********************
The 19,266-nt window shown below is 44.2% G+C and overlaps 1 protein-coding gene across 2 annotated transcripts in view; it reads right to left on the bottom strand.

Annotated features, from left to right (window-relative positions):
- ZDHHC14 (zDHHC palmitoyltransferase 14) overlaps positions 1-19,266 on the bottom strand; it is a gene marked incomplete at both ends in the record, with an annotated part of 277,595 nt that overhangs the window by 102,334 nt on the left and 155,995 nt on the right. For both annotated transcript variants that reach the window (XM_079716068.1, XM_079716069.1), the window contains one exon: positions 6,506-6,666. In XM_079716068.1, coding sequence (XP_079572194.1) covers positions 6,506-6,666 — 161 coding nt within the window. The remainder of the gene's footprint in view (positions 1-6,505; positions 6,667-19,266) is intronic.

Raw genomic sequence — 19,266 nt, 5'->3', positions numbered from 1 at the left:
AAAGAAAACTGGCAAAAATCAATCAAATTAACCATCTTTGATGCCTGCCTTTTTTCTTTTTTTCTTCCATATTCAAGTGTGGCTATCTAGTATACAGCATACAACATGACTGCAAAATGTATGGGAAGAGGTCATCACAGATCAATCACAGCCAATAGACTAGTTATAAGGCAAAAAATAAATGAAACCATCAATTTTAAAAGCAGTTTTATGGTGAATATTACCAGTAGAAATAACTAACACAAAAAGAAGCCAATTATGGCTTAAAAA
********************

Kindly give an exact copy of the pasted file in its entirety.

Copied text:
The 19,266-nt window shown below is 44.2% G+C and overlaps 1 protein-coding gene across 2 annotated transcripts in view; it reads right to left on the bottom strand.

Annotated features, from left to right (window-relative positions):
- ZDHHC14 (zDHHC palmitoyltransferase 14) overlaps positions 1-19,266 on the bottom strand; it is a gene marked incomplete at both ends in the record, with an annotated part of 277,595 nt that overhangs the window by 102,334 nt on the left and 155,995 nt on the right. For both annotated transcript variants that reach the window (XM_079716068.1, XM_079716069.1), the window contains one exon: positions 6,506-6,666. In XM_079716068.1, coding sequence (XP_079572194.1) covers positions 6,506-6,666 — 161 coding nt within the window. The remainder of the gene's footprint in view (positions 1-6,505; positions 6,667-19,266) is intronic.

Raw genomic sequence — 19,266 nt, 5'->3', positions numbered from 1 at the left:
AAAGAAAACTGGCAAAAATCAATCAAATTAACCATCTTTGATGCCTGCCTTTTTTCTTTTTTTCTTCCATATTCAAGTGTGGCTATCTAGTATACAGCATACAACATGACTGCAAAATGTATGGGAAGAGGTCATCACAGATCAATCACAGCCAATAGACTAGTTATAAGGCAAAAAATAAATGAAACCATCAATTTTAAAAGCAGTTTTATGGTGAATATTACCAGTAGAAATAACTAACACAAAAAGAAGCCAATTATGGCTTAAAAA